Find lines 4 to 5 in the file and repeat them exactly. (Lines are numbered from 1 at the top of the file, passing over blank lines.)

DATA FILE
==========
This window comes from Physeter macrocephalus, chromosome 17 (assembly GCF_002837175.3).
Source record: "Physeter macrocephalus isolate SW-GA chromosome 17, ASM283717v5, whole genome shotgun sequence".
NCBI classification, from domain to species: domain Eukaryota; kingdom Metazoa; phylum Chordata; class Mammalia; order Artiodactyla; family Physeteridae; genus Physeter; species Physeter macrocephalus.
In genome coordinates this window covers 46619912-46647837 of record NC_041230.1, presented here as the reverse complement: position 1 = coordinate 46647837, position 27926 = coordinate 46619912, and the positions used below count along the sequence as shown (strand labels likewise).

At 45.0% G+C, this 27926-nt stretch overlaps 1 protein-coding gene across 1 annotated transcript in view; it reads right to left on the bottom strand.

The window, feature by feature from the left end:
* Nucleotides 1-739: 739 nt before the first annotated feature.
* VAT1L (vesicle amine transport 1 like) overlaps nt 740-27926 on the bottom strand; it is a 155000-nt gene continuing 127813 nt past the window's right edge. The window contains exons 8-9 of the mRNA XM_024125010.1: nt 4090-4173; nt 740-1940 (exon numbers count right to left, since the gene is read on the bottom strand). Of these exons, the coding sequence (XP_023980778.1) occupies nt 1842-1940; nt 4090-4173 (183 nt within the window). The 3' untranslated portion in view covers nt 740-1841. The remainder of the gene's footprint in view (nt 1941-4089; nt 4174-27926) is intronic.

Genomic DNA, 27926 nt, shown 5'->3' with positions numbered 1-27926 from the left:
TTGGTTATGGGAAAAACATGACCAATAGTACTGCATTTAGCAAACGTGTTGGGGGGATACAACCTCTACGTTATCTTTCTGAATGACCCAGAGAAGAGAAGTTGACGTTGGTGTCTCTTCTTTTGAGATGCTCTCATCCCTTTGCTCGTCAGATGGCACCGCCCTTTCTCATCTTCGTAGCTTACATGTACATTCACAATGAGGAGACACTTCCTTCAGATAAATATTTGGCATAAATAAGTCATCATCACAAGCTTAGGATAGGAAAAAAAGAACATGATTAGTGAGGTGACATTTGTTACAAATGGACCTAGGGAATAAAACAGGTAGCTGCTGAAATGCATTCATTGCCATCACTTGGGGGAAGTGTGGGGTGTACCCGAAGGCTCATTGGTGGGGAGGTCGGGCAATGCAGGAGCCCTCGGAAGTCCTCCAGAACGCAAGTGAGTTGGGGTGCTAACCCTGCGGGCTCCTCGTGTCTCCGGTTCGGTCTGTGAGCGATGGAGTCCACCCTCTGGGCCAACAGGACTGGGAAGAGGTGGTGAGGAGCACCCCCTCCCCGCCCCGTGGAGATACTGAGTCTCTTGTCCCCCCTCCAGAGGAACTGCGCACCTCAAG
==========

In genome coordinates this window covers 46619912-46647837 of record NC_041230.1, presented here as the reverse complement: position 1 = coordinate 46647837, position 27926 = coordinate 46619912, and the positions used below count along the sequence as shown (strand labels likewise).

At 45.0% G+C, this 27926-nt stretch overlaps 1 protein-coding gene across 1 annotated transcript in view; it reads right to left on the bottom strand.